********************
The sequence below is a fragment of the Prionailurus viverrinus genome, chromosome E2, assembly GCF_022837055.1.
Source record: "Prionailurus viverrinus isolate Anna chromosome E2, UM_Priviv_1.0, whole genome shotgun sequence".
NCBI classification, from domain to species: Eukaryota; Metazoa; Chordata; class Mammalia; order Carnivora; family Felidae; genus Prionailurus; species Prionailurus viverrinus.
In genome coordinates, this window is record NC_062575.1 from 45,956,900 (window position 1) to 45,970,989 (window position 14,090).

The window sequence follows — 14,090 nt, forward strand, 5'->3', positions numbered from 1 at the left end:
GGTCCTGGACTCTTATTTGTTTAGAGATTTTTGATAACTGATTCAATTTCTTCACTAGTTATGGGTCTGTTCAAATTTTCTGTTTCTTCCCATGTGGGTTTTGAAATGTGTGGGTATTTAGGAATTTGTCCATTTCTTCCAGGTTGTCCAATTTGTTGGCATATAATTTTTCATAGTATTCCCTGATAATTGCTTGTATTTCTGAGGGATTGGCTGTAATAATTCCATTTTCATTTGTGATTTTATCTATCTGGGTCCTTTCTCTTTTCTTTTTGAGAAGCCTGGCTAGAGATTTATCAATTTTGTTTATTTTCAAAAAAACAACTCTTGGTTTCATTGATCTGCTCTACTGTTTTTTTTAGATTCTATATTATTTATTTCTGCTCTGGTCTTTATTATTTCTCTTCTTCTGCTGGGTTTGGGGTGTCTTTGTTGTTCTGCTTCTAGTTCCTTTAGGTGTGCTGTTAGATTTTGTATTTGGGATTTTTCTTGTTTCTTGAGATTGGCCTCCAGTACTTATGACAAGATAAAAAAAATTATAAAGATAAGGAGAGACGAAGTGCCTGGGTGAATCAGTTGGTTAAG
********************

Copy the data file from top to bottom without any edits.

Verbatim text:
The sequence below is a fragment of the Prionailurus viverrinus genome, chromosome E2, assembly GCF_022837055.1.
Source record: "Prionailurus viverrinus isolate Anna chromosome E2, UM_Priviv_1.0, whole genome shotgun sequence".
NCBI classification, from domain to species: Eukaryota; Metazoa; Chordata; class Mammalia; order Carnivora; family Felidae; genus Prionailurus; species Prionailurus viverrinus.
In genome coordinates, this window is record NC_062575.1 from 45,956,900 (window position 1) to 45,970,989 (window position 14,090).

The window sequence follows — 14,090 nt, forward strand, 5'->3', positions numbered from 1 at the left end:
GGTCCTGGACTCTTATTTGTTTAGAGATTTTTGATAACTGATTCAATTTCTTCACTAGTTATGGGTCTGTTCAAATTTTCTGTTTCTTCCCATGTGGGTTTTGAAATGTGTGGGTATTTAGGAATTTGTCCATTTCTTCCAGGTTGTCCAATTTGTTGGCATATAATTTTTCATAGTATTCCCTGATAATTGCTTGTATTTCTGAGGGATTGGCTGTAATAATTCCATTTTCATTTGTGATTTTATCTATCTGGGTCCTTTCTCTTTTCTTTTTGAGAAGCCTGGCTAGAGATTTATCAATTTTGTTTATTTTCAAAAAAACAACTCTTGGTTTCATTGATCTGCTCTACTGTTTTTTTTAGATTCTATATTATTTATTTCTGCTCTGGTCTTTATTATTTCTCTTCTTCTGCTGGGTTTGGGGTGTCTTTGTTGTTCTGCTTCTAGTTCCTTTAGGTGTGCTGTTAGATTTTGTATTTGGGATTTTTCTTGTTTCTTGAGATTGGCCTCCAGTACTTATGACAAGATAAAAAAAATTATAAAGATAAGGAGAGACGAAGTGCCTGGGTGAATCAGTTGGTTAAG